mark :: blog
Starting with Red Hat Enterprise Linux 6 we have switched to using
SHA-256 signatures on all RPM packages and to a 4096-bit RSA signing
We've done this because it is current best practice to migrate away from MD5
and SHA-1 hashes due to various flaws found in them. Those flaws don't yet
directly pose a threat to package signing however, and therefore our existing
shipped products which used these older hashes will continue to use their
existing keys until they reach their end of life.
A similar switch to stronger signing was
in Fedora 11. This switch involved some changes to the RPM application.
So what this means is that we used new signing keys for both the beta and
final release packages for Red Hat Enterprise Linux 6. Those keys were created
and are protected by a hardware security
module, as we've done
with previous keys.
and fingerprint of the new key, #fd431d51.
Also in the Red Hat Enterprise Linux 6 distribution we've started
to simplify the layout of the key files in
- RPM-GPG-KEY-redhat-beta : Both the old and new beta keys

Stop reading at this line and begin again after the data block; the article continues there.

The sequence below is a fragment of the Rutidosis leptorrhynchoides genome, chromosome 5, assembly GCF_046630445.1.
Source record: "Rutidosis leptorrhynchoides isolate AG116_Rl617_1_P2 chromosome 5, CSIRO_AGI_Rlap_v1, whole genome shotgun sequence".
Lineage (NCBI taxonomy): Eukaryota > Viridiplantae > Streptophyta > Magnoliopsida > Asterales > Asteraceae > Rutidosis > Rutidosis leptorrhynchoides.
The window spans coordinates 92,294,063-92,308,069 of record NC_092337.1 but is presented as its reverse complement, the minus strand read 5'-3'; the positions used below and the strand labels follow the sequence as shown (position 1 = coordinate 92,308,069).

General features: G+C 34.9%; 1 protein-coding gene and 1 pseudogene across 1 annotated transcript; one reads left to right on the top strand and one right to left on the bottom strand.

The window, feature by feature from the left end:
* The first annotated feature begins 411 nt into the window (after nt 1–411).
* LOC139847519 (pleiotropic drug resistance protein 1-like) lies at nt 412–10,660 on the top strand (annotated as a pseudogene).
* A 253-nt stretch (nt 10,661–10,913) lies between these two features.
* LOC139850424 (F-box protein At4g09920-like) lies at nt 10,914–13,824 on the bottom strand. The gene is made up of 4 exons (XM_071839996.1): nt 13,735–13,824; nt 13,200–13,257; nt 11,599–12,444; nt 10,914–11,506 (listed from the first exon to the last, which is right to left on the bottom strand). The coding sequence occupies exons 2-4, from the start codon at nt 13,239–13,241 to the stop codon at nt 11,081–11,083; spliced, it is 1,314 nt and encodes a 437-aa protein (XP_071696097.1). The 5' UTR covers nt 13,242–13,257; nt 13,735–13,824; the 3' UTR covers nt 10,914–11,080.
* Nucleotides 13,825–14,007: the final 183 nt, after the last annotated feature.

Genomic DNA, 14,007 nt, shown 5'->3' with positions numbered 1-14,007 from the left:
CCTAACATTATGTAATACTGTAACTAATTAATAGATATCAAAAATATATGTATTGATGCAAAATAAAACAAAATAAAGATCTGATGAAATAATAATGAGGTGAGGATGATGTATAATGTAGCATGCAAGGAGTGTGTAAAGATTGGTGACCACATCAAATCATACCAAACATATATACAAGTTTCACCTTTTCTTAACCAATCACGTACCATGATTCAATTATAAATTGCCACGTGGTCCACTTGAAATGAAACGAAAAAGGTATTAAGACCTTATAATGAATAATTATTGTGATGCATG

- RPM-GPG-KEY-redhat-release : Both the new signing key and the auxiliary key
- RPM-GPG-KEY-redhat-legacy-release : The signing key used for EL5
- RPM-GPG-KEY-redhat-legacy-former : The signing key used for products before EL5
- RPM-GPG-KEY-redhat-legacy-rhx : The signing key used for RHX
The auxiliary key mentioned above is for emergency use. We created it some
time ago on a new standalone machine, took a hardcopy printout of the private
key and passphrase, stored them separately and securely, and destroyed the
software copies. We've planned for many eventualities, but in the unlikely
event we lose the ability to sign with the hardware key we could retrieve the
printout, type in the key, and continue to sign updates.
Created: 11 Nov 2010
Tagged as: fedora, metrics, redhat, security
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Hi! I'm Mark Cox. This blog gives my
thoughts and opinions on my security
work, open source, fedora, home automation,
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